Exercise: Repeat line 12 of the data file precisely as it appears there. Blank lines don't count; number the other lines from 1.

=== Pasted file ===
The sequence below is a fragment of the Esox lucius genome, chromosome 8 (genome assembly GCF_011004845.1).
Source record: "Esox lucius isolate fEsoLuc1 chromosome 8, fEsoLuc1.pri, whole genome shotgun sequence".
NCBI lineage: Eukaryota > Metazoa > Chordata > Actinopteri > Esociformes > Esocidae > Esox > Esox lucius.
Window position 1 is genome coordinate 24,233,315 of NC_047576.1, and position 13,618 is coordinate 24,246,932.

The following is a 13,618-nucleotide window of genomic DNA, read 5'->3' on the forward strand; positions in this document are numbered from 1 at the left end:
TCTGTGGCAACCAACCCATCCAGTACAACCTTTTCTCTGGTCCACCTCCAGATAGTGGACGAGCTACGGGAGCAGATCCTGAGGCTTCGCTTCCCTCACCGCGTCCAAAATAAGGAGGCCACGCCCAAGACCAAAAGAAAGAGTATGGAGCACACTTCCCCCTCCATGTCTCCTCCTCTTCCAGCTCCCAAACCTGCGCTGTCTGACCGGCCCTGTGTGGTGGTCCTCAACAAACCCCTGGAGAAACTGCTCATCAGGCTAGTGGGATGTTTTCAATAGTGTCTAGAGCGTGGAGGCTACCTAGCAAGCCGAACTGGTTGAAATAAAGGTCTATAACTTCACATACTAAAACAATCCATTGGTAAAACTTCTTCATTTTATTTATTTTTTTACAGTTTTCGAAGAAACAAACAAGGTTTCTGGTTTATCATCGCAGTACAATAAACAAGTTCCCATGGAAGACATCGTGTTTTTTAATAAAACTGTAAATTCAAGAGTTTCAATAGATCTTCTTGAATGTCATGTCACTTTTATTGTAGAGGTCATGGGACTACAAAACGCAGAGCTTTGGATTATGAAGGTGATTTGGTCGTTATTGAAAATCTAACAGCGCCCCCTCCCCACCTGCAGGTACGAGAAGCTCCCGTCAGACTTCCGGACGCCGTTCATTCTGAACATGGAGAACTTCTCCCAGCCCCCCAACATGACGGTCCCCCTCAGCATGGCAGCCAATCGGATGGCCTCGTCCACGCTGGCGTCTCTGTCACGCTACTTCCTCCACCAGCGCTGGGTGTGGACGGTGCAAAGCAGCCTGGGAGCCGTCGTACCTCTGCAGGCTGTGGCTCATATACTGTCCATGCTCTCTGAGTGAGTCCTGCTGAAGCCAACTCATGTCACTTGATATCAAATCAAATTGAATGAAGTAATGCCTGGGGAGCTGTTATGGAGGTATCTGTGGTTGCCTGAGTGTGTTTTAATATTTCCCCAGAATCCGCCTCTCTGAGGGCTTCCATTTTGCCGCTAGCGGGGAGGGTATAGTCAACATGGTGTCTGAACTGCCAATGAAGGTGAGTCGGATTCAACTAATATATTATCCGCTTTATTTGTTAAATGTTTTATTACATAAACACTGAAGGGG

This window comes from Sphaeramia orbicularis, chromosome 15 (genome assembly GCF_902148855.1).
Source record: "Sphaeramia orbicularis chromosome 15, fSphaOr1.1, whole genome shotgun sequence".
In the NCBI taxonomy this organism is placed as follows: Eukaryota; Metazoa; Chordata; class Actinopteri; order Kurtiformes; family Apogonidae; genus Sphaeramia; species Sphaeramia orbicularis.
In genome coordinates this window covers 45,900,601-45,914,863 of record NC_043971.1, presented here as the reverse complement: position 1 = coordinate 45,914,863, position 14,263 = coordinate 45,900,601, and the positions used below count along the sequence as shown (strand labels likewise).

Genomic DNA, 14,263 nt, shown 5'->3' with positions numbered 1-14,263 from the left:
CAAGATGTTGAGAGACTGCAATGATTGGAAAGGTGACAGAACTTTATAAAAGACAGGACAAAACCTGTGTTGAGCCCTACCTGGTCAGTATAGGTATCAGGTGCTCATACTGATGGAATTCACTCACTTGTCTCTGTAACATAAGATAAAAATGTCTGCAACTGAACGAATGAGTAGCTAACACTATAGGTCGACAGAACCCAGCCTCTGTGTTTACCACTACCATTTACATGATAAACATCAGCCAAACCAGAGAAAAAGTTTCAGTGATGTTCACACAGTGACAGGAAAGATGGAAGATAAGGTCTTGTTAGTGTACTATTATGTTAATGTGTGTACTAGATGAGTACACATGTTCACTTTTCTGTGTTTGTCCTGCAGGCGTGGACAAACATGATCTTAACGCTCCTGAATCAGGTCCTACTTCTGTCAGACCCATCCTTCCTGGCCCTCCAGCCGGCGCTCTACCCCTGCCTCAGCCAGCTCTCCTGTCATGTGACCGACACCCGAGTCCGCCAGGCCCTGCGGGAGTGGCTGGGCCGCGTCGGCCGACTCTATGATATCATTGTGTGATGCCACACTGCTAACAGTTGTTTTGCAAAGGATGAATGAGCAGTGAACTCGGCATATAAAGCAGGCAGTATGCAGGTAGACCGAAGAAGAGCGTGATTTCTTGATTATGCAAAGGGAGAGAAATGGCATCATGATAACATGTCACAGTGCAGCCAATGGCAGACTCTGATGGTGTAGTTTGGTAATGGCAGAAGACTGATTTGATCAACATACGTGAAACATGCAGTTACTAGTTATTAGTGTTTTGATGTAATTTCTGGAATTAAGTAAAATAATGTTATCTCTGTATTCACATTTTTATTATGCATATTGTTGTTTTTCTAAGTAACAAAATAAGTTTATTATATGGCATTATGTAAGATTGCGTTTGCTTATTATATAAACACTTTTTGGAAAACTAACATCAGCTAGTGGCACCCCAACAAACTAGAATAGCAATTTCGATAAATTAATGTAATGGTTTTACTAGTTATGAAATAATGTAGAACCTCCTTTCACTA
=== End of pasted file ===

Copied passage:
CAAGATGTTGAGAGACTGCAATGATTGGAAAGGTGACAGAACTTTATAAAAGACAGGACAAAACCTGTGTTGAGCCCTACCTGGTCAGTATAGGTATCAGGTGCTCATACTGATGGAATTCACTCACTTGTCTCTGTAACATAAGATAAAAATGTCTGCAACTGAACGAATGAGTAGCTAACACTATAGGTCGACAGAACCCAGCCTCTGTGTTTACCACTACCATTTACATGATAAACATCAGCCAAACCAGAGAAAAAGTTTCAGTGATGTTCACACAGTGACAGGAAAGATGGAAGATAAGGTCTTGTTAGTGTACTATTATGTTAATGTGTGTACTAGATGAGTACACATGTTCACTTTTCTGTGTTTGTCCTGCAGGCGTGGACAAACATGATCTTAACGCTCCTGAATCAGGTCCTACTTCTGTCAGACCCATCCTTCCTGGCCCTCCAGCCGGCGCTCTACCCCTGCCTCAGCCAGCTCTCCTGTCATGTGACCGACACCCGAGTCCGCCAGGCCCTGCGGGAGTGGCTGGGCCGCGTCGGCCGACTCTATGATATCATTGTGTGATGCCACACTGCTAACAGTTGTTTTGCAAAGGATGAATGAGCAGTGAACTCGGCATATAAAGCAGGCAGTATGCAGGTAGACCGAAGAAGAGCGTGATTTCTTGATTATGCAAAGGGAGAGAAATGGCATCATGATAACATGTCACAGTGCAGCCAATGGCAGACTCTGATGGTGTAGTTTGGTAATGGCAGAAGACTGATTTGATCAACATACGTGAAACATGCAGTTACTAGTTATTAGTGTTTTGATGTAATTTCTGGAATTAAGTAAAATAATGTTATCTCTGTATTCACATTTTTATTATGCATATTGTTGTTTTTCTAAGTAACAAAATAAGTTTATTATATGGCATTATGTAAGATTGCGTTTGCTTATTATATAAACACTTTTTGGAAAACTAACATCAGCTAGTGGCACCCCAACAAACTAGAATAGCAATTTCGATAAATTAATGTAATGGTTTTACTAGTTATGAAATAATGTAGAACCTCCTTTCACTA